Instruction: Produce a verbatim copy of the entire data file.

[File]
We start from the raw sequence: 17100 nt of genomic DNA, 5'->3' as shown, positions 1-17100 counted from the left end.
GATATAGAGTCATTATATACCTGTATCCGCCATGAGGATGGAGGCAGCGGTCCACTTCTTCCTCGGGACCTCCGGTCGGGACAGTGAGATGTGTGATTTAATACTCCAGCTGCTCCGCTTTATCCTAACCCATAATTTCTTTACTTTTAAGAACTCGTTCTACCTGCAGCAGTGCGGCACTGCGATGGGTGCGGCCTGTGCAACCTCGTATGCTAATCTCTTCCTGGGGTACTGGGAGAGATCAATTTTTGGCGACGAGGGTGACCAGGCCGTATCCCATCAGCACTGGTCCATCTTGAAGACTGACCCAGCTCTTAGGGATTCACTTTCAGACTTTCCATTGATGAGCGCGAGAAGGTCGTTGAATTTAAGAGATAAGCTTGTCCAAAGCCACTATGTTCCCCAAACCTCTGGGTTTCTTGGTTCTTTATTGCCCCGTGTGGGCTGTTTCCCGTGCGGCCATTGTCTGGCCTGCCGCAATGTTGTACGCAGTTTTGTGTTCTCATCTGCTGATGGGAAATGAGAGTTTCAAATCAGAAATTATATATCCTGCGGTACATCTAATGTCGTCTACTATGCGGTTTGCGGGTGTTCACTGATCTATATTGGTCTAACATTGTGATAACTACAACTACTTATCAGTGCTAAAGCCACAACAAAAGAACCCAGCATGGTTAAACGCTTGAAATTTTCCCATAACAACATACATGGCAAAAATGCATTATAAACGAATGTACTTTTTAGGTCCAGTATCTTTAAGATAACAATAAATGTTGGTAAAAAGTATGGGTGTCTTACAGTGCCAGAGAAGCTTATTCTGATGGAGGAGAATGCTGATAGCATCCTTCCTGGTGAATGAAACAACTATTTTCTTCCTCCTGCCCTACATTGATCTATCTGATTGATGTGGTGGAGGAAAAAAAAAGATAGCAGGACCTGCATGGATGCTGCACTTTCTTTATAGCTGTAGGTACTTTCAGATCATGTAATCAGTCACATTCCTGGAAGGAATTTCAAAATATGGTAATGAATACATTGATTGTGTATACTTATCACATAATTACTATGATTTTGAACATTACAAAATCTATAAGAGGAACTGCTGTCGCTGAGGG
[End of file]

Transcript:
We start from the raw sequence: 17100 nt of genomic DNA, 5'->3' as shown, positions 1-17100 counted from the left end.
GATATAGAGTCATTATATACCTGTATCCGCCATGAGGATGGAGGCAGCGGTCCACTTCTTCCTCGGGACCTCCGGTCGGGACAGTGAGATGTGTGATTTAATACTCCAGCTGCTCCGCTTTATCCTAACCCATAATTTCTTTACTTTTAAGAACTCGTTCTACCTGCAGCAGTGCGGCACTGCGATGGGTGCGGCCTGTGCAACCTCGTATGCTAATCTCTTCCTGGGGTACTGGGAGAGATCAATTTTTGGCGACGAGGGTGACCAGGCCGTATCCCATCAGCACTGGTCCATCTTGAAGACTGACCCAGCTCTTAGGGATTCACTTTCAGACTTTCCATTGATGAGCGCGAGAAGGTCGTTGAATTTAAGAGATAAGCTTGTCCAAAGCCACTATGTTCCCCAAACCTCTGGGTTTCTTGGTTCTTTATTGCCCCGTGTGGGCTGTTTCCCGTGCGGCCATTGTCTGGCCTGCCGCAATGTTGTACGCAGTTTTGTGTTCTCATCTGCTGATGGGAAATGAGAGTTTCAAATCAGAAATTATATATCCTGCGGTACATCTAATGTCGTCTACTATGCGGTTTGCGGGTGTTCACTGATCTATATTGGTCTAACATTGTGATAACTACAACTACTTATCAGTGCTAAAGCCACAACAAAAGAACCCAGCATGGTTAAACGCTTGAAATTTTCCCATAACAACATACATGGCAAAAATGCATTATAAACGAATGTACTTTTTAGGTCCAGTATCTTTAAGATAACAATAAATGTTGGTAAAAAGTATGGGTGTCTTACAGTGCCAGAGAAGCTTATTCTGATGGAGGAGAATGCTGATAGCATCCTTCCTGGTGAATGAAACAACTATTTTCTTCCTCCTGCCCTACATTGATCTATCTGATTGATGTGGTGGAGGAAAAAAAAAGATAGCAGGACCTGCATGGATGCTGCACTTTCTTTATAGCTGTAGGTACTTTCAGATCATGTAATCAGTCACATTCCTGGAAGGAATTTCAAAATATGGTAATGAATACATTGATTGTGTATACTTATCACATAATTACTATGATTTTGAACATTACAAAATCTATAAGAGGAACTGCTGTCGCTGAGGG